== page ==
SAN JOSE, Calif. (KGO) -- When you watch the San Jose Sharks during one of their games, you're probably thinking about angles, force and science right?
But that's how South Bay students may see the game after participating in STEM Day at the SAP Center where they took year-long lessons and put them to the test on the ice at the Shark Tank.
"The Sharks are here in the heart of the Silicon Valley and STEM is growing by the day," San Jose Sharks Community Relations Program Manager Stephanie Dubin said. "Today we had 150 students from three school districts that have completed the hockey scholar computer program. They've been learning about STEM concepts and the science of hockey via the Sharks all year long."
The Sharks and SAP North America teamed up to create eight stations that each taught a different STEM principle.
The stations included the gear the players wear, the angles of passing and shooting the puck and even the importance of the zamboni to make the ice slide on the ice easier due to less friction.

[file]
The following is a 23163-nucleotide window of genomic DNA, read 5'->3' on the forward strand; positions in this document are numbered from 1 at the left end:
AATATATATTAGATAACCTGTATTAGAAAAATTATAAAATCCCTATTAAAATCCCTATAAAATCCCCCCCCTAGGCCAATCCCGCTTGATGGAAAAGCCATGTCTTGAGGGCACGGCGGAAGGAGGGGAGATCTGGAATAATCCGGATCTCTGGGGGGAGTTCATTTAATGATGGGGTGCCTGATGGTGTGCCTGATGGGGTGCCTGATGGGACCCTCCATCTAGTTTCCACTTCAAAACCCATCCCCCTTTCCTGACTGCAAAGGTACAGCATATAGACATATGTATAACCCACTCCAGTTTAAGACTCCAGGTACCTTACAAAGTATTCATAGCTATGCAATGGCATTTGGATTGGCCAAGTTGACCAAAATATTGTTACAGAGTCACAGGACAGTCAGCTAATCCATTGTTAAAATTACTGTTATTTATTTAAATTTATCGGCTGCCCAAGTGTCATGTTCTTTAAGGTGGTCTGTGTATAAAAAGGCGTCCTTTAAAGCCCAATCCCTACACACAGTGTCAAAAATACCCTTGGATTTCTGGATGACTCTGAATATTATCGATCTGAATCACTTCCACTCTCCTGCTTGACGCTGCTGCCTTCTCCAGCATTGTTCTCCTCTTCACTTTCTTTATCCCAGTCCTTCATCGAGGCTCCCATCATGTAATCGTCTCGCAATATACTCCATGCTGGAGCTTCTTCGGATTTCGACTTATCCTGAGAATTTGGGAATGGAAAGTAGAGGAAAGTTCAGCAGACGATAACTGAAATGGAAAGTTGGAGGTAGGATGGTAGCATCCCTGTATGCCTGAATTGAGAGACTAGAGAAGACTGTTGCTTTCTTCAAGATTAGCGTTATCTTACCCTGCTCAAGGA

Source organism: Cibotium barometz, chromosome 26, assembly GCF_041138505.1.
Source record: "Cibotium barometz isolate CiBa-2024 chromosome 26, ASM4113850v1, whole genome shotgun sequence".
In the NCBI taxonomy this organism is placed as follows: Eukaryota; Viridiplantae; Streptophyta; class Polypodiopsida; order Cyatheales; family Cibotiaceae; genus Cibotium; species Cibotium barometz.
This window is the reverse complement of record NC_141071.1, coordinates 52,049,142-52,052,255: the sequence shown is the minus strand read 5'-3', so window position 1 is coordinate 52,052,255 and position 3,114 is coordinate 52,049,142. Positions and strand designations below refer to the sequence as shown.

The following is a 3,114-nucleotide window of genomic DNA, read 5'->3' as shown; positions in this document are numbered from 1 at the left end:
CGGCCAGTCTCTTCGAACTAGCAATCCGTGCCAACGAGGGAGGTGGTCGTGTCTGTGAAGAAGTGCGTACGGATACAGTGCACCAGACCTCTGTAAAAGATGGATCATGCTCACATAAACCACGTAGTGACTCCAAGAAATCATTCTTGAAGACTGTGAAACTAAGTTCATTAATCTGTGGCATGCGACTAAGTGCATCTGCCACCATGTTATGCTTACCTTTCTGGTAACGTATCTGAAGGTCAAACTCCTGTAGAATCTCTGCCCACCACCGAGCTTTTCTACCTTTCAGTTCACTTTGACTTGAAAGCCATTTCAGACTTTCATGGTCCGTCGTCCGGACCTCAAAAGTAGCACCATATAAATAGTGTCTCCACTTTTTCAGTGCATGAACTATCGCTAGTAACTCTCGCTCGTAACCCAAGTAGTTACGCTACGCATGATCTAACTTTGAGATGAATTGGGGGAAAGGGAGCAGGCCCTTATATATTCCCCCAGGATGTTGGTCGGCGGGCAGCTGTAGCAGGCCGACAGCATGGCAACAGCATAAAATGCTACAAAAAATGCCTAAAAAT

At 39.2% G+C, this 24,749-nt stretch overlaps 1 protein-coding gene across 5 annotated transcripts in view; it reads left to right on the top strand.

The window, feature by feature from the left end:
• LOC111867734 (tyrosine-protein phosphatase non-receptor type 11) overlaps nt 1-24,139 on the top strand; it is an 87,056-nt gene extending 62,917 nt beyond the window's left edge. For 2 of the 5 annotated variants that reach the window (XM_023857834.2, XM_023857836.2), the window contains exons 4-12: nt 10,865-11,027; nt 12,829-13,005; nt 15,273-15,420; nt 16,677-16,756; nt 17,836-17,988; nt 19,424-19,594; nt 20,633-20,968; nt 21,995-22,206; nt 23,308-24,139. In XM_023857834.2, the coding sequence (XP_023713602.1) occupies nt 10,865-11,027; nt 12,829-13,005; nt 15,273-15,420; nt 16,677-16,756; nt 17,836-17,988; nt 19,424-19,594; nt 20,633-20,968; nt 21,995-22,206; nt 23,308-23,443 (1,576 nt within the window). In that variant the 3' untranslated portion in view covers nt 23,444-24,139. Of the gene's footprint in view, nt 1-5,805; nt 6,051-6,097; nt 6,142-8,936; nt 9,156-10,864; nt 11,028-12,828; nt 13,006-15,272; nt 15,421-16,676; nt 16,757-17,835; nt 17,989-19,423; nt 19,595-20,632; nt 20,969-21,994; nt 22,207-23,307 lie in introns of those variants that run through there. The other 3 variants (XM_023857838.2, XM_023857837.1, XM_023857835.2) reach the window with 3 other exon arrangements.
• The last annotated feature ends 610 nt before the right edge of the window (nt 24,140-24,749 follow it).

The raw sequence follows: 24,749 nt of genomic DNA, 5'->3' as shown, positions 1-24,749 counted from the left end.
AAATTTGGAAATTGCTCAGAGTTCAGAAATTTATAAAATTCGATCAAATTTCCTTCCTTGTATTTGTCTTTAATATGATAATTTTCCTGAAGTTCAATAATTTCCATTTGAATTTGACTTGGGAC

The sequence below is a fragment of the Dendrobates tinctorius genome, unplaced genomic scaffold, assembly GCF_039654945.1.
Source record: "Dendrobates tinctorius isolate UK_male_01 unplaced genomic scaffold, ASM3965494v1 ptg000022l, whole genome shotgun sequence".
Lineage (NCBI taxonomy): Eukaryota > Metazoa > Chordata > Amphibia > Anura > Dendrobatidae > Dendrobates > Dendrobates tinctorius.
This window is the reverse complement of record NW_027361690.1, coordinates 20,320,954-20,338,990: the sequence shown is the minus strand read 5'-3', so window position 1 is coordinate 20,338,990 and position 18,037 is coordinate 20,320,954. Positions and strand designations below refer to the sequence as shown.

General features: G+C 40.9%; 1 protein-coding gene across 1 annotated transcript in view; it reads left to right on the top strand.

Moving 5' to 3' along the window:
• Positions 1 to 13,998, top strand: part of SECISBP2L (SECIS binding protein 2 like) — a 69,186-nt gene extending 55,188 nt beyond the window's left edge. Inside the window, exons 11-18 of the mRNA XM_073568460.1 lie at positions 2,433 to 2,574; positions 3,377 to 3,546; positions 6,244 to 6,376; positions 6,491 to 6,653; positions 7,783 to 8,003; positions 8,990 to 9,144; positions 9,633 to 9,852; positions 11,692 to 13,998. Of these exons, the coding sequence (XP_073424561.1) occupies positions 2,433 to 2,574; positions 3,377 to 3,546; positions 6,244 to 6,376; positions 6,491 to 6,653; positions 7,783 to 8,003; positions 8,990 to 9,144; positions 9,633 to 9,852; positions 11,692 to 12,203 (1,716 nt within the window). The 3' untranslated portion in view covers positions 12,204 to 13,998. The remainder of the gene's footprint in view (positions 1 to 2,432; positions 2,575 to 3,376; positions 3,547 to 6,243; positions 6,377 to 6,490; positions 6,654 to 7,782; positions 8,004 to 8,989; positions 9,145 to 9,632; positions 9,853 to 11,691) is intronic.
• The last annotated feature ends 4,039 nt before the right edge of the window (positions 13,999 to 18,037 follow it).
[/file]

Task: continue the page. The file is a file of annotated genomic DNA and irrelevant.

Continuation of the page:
"We're hoping to get them really excited about the math and science behind the scenes when they are watching hockey," SAP North America Head of Corporate Responsibility Katie Morgan said.
In addition to the stations, students were able to hear from three employees about their roles in STEM and how it relates to hockey.
Each student took something different from the lessons that they will remember in their daily lives.
"I learned about the different jobs that people do with the Sharks," Baldwin Elementary School Student Sadie Garo said. "I learned about angles which I thought was really interesting."
"I learned that the angle and power that you put into shots matter," Baldwin Elementary School Student Alyssa Cutforth said.
As our world evolves, the need for STEM becomes more and more important, especially in the youth.
The Sharks and SAP hope that events like this can kick start a passion of STEM and influence the next wave of workers for the future.
"Our tech industry does not represent all the people that live in the Bay Area," Morgan said. "We have events like this today to make sure that kids can see and meet people that work in technology that look just like them."